Make no mistake, investing is a tough game, one that is extremely unforgiving. However this checklist might help you can make it somewhat easier.
Very few investments will work well if you don’t give them time.
e.g. A balanced portfolio needs 5 to 7 years for best results.
Short term trading and speculating is different, and can be very risky unless it is your chosen profession (and even then, it’s still risky).
Decide if you are going to have 33% bonds, 33% property and 33% shares. Or 25% bonds, 50% property, and 25% shares. There are many variations on this theme.
Decide and then stick to it.
Allow a tolerance of say 5% and then rebalance. It is an essential discipline and yet a simple tool too. Rebalance or pay the price.
Junk bonds and certain properties might pay a higher yield, but if they do, the risk will be higher.
The NZ super fund just lost $200 million investing in a Portuguese bank – a classic junk bond.
However our bond funds are up around 9% for the past 12 months. No one ever did badly buying quality.
If in doubt, do half – apply this rule to all transactions
This is one of the best rules I know. It can apply to buying or selling bonds, multiple rental properties, shares, loans to children, helping a wayward brother, and so on.
Average into investments over time
A logical extension of half now and half later. Once you have decided to invest, buy half now and half in 6 or 12 months (this is really easy to do with bonds and shares). Then stick to your planned date, and don’t try to second guess the marketplace.
If you buy half now and it does well, you will be glad you invested. If it falls, you can buy cheaper in 6 or 12 months’ time.
Find out and understand what this means, and never forget it. Diversification is more or less free too.
Diversify on and offshore too, since the small NZ economy lacks diversity, and is horribly exposed to earthquakes and imported diseases.
Investing in just a few shares
Investing in a few shares is playing. It can be fun, but is not serious investing.
Get experienced independent advice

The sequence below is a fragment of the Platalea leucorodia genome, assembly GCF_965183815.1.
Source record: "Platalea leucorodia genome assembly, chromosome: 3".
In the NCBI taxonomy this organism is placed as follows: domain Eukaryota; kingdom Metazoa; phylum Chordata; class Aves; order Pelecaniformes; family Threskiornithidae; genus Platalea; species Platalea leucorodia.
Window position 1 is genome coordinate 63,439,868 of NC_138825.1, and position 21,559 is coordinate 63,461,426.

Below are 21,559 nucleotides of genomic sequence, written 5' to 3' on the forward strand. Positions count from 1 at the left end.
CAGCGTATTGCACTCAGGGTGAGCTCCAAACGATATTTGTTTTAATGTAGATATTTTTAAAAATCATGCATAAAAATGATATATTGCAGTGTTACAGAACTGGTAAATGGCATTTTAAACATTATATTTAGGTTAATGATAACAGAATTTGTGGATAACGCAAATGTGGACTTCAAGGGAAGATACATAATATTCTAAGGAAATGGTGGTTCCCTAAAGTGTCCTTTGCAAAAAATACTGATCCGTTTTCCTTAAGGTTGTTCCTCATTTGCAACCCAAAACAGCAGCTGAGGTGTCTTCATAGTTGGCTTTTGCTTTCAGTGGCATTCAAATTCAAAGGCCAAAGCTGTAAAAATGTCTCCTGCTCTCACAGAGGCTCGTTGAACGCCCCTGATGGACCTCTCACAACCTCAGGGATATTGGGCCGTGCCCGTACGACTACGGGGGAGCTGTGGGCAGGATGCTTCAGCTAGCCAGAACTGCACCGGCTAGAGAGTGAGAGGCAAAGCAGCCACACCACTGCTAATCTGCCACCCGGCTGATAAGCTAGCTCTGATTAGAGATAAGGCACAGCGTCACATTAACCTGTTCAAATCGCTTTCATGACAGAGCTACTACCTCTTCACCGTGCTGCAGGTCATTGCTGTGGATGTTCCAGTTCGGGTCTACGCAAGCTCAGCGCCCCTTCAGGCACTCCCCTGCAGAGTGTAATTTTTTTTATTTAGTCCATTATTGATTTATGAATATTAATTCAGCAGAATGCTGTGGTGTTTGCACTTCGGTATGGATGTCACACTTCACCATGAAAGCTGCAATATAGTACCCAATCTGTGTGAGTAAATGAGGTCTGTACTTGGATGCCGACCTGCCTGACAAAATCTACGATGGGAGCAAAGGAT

There are very few truly independent advisers - only about 300 NZ wide.
Check costs, fees, and commissions
All of these matter, but the worst one can be the person on commissions or sales bonuses who wants to sell you something that is good for him / her, but not necessarily good for you.
Free advice is usually worth what it costs
A clever quote, but so true. Free advice is usually only offered to sell you their service or product.
Don’t buy any investment that is not liquid
Very few investments nowadays offer any advantage by being locked in. Liquid investments can double as emergency funds too, so why not.
Don’t try to invest based on forecasting or stock picking
I can’t find anyone who can consistently pick stocks, forecast interest rates or exchange, or economic events. If such a person existed, he/she would be looking after everyone’s money!!
In 2013 bonds averaged 1%, NZ shares 15%, global shares 30%, and global property 0%
In 2014 bonds averaged 8%, NZ shares 16%, global shares 9.5%, and global property 28%.
Few would have predicted these returns, but diversifying across them all has worked well.
Do not allow fear or greed to influence your decisions
US research indicates that the average DIY investor gets about 50% less return he/she should get.
It is thought DIY investors mainly fail as they react to fear or greed;
sell out near the bottom when things look bad
buy near the top when things look good
15. Avoid new high fliers
The fiduciary guidelines say trustees should not invest if an investment;
Does not have a 3 year track record
Is not of a reasonable size
Makes sense to me.
Throw away the rose coloured glasses
Be disciplined. Be ruthless. Never fall in love with any investment. Look at both the pros and cons. If in doubt, write them down. Make haste slowly.
Supplied by Alan Clarke, financial & retirement adviser, & author.
His second book “The Great NZ Work, Money & Retirement Puzzle” is now available.
You can buy it on line at www.acfs.co.nz